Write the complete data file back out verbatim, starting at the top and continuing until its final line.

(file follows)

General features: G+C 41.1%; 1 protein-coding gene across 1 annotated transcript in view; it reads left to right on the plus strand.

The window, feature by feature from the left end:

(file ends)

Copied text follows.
General features: G+C 41.1%; 1 protein-coding gene across 1 annotated transcript in view; it reads left to right on the plus strand.

The window, feature by feature from the left end: